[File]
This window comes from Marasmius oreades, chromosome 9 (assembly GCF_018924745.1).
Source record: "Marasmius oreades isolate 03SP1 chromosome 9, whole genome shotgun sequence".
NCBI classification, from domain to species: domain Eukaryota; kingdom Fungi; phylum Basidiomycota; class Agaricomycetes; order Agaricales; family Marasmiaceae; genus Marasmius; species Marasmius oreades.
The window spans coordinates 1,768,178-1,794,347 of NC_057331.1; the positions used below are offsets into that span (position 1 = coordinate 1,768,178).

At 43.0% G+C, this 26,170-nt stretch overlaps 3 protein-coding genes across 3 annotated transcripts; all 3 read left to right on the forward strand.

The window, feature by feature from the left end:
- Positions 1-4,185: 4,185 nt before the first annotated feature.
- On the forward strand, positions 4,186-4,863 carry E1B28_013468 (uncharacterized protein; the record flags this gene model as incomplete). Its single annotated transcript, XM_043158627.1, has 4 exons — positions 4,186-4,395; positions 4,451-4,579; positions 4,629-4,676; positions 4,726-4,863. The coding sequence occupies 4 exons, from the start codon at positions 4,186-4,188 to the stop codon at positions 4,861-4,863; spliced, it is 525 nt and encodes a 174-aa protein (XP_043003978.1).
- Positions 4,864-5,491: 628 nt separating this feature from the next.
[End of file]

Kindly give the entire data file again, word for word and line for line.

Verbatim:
This window comes from Marasmius oreades, chromosome 9 (assembly GCF_018924745.1).
Source record: "Marasmius oreades isolate 03SP1 chromosome 9, whole genome shotgun sequence".
NCBI classification, from domain to species: domain Eukaryota; kingdom Fungi; phylum Basidiomycota; class Agaricomycetes; order Agaricales; family Marasmiaceae; genus Marasmius; species Marasmius oreades.
The window spans coordinates 1,768,178-1,794,347 of NC_057331.1; the positions used below are offsets into that span (position 1 = coordinate 1,768,178).

At 43.0% G+C, this 26,170-nt stretch overlaps 3 protein-coding genes across 3 annotated transcripts; all 3 read left to right on the forward strand.

The window, feature by feature from the left end:
- Positions 1-4,185: 4,185 nt before the first annotated feature.
- On the forward strand, positions 4,186-4,863 carry E1B28_013468 (uncharacterized protein; the record flags this gene model as incomplete). Its single annotated transcript, XM_043158627.1, has 4 exons — positions 4,186-4,395; positions 4,451-4,579; positions 4,629-4,676; positions 4,726-4,863. The coding sequence occupies 4 exons, from the start codon at positions 4,186-4,188 to the stop codon at positions 4,861-4,863; spliced, it is 525 nt and encodes a 174-aa protein (XP_043003978.1).
- Positions 4,864-5,491: 628 nt separating this feature from the next.